Her research areas include: health communication; health promotion; mental health; adolescents; gerontology; cultural competence; acculturation and programme evaluation.
Sung Hyun Yun is an Assistant Professor in the School of Social Work at the University of Windsor. He has taught in the areas of generalist social work practice, research, and abuse/violence in the family and community.
As a practitioner with pro-feminist perspectives, he has worked for prevention and intervention of interpersonal violence, sexual assaults, and gender-based oppression in the refugee and immigrant communities in Atlanta, Georgia. He created the first Korean-speaking batterer intervention programme (ADAM: Against Domestic Abuse for Men; Center for Pan Asian Community Services, Inc.) in the southeast United States and provided Family Violence Intervention Program (FVIP) to the refugee and immigrant population for six years in Atlanta, Georgia. He has also worked as a Georgia licensed instructor at a local DUI and Risk Reduction Prevention programme.
His dissertation work focused on developing an instrument that measures batterers’ cognition related to responsibility for their violent behaviour toward the intimate.
His research areas include: Intimate partner violence; batterer intervention programmes; alcohol/substance abuse and risk-reduction programmes; cross-cultural studies and scale development.
Dr. Itzigsohn’s work focuses on two areas. The first one is identity and group formation, with a focus on processes of racialization, and ethnic and nation formation. He is currently conducting research on the racial and ethnic identity formation among first and second generation Dominican immigrants, on the formation of Latino/a communities and identities, and on the formation of immigrant transnational communities. He is also conducting comparative research on the forms of nationalism in Latin America.
His second area of interest is the political economy of inequality. He has conducted research on labor markets and the informal economy in Costa Rica and the Dominican Republic. Currently, he is working on the employment strategies and trajectories of Latin American immigrants in the United States. He is also studying the recuperated factories in Argentina (factories that have been taken over by workers who run them as workers owned cooperatives) assessing the conditions that sustain collective action and the organizational forms of the workers owned factories.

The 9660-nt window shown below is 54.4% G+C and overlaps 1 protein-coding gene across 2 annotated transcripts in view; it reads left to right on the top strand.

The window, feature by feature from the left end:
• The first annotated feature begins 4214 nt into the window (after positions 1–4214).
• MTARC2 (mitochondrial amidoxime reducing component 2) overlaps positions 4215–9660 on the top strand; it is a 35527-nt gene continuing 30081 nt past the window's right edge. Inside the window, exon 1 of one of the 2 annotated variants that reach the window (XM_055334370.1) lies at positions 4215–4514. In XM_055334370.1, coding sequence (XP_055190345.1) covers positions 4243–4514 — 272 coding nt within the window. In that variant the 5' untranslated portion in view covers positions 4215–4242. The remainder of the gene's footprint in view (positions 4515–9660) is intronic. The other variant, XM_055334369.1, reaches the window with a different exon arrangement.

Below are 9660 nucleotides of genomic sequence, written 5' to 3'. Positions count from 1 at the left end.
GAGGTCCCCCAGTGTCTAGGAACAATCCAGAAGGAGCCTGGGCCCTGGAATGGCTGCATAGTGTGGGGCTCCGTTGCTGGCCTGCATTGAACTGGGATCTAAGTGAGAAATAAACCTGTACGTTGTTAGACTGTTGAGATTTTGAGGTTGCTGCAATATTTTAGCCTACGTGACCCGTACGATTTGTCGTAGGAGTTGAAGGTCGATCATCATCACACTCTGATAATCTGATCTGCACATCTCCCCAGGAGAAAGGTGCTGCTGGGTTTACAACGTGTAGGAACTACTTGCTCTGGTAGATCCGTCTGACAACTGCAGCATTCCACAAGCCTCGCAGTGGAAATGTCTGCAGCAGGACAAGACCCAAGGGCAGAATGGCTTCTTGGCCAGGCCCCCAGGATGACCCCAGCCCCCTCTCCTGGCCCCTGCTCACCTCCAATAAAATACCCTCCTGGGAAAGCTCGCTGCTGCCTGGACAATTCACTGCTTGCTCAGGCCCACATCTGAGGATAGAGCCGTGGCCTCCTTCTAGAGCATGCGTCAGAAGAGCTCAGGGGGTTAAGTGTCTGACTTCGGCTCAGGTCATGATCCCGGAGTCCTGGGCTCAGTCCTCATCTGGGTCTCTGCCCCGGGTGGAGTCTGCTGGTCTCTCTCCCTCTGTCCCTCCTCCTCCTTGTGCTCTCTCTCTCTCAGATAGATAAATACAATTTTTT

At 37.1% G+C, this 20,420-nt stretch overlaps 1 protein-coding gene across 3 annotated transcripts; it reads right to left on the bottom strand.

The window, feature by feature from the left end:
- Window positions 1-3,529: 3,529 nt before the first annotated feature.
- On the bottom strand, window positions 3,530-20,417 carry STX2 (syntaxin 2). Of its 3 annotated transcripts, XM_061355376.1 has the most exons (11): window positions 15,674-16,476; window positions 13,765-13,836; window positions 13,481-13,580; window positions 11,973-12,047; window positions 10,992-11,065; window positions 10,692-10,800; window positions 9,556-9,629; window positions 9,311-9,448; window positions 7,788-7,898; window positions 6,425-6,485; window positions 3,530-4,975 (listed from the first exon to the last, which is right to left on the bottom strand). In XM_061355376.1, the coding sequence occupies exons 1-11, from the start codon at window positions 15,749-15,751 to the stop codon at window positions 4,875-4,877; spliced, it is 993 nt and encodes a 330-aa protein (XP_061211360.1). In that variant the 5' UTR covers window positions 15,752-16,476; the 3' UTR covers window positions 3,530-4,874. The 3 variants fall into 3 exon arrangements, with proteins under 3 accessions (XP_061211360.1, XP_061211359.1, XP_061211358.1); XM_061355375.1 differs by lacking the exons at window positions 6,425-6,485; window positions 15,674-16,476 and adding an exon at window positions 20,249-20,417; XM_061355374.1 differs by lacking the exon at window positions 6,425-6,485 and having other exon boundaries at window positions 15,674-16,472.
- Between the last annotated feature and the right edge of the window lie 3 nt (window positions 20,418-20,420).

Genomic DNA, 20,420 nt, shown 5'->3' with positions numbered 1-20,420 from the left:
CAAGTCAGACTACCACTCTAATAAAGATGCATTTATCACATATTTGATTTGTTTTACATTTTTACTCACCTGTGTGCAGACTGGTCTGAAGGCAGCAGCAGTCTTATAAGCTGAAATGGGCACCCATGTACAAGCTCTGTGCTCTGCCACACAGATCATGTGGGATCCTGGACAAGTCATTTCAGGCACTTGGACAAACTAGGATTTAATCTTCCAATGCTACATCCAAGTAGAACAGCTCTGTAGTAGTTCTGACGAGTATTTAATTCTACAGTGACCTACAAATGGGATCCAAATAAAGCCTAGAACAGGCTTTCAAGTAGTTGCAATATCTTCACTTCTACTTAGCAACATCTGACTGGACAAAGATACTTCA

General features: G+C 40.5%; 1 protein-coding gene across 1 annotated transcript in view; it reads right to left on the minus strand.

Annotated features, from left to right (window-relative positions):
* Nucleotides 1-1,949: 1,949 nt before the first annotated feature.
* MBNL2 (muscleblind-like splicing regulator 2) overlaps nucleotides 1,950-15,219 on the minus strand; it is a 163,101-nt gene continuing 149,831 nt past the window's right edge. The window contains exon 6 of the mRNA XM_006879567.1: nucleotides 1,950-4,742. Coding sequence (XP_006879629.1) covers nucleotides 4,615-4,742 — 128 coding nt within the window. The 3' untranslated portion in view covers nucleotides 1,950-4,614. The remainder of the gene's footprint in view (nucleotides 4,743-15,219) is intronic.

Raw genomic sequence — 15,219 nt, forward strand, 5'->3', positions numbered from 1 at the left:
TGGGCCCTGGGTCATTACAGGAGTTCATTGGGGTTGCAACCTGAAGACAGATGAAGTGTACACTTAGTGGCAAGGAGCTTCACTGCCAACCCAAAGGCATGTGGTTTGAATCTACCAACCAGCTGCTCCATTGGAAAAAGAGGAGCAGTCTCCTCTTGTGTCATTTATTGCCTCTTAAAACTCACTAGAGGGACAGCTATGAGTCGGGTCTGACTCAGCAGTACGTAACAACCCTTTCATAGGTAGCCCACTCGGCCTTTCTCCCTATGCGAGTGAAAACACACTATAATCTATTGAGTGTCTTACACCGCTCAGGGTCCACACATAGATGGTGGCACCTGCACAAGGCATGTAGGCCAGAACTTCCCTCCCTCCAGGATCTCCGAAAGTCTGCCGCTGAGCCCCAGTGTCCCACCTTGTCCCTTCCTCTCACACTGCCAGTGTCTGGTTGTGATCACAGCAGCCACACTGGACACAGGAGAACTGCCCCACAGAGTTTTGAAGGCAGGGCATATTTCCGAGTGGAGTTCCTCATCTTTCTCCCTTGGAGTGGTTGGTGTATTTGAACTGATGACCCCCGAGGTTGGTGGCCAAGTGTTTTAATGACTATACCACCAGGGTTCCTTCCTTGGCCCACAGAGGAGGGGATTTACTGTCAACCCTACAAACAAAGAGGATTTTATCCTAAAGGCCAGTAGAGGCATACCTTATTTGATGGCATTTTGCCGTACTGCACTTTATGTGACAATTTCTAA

He works within the world-system theoretical paradigm, but is interested in the local variations within the world economic and political systems. He investigates how local and regional institutional forms and identity formation processes develop and interact with world-systemic trends.
His role in the project is to use his experience as a researcher in the field of transnational migration to advise the investigators on how to think through and research issues of transnational migration. This includes participating in discussions with the investigators on questions of conceptualization, operationalization and measurement of transnationalism for the purpose of the design of the reasearch instrument and also will entail discussing with the investigators ways to analyze the results of the project.
Dr. Itzigsohn is the author of Developing Poverty (Penn State Press, 2000) and of numerous articles published in journals such as Social Forces, International Migration Review, Ethnic and Racial Studies Review, and Radical Philosophy Review.
Dr. Kwak's research and teaching interests are located at the intersection of social, urban and economic geography with a regional focus on Canada and the Asian-Pacific countries. Her substantive interests lie within four areas: The socio-economic integration of immigrants; globalization and urban transnationalism; geographies of ethnic economies; and geographical perspectives of Asian-Pacific development.
Her doctoral thesis, for example, investigates Korean immigrant entrepreneurial activities in the international education industry in Vancouver, Canada and Seoul, Korea. Entitled “Globalizing Canadian Education from Below,” a main objective of the study is to explore the interplay of structural factors and the agency of migrants in driving industrial growth between places of origin and settlement.
Dr. Park's research areas include: Multicultural and feminist approaches to psychotherapy and mentoring; immigration issues; issues of international students; multicultural training.
Young-Ah Kim is the Research Coordinator for TKFS project. She works with the research team and the community partners. Ms. Kim assists with all aspects of the research study, including conducting a full bibliographic review of Korean and English language academic literature, coordinating and facilitating the data collection process, and providing oral and written translations.
Ms. Kim is also a Korean Language and Culture instructor for Toronto District School Board. She has a B.A in Korean Language & Literature from Incheon University, and diplomas in Early Childhood Education and the English language.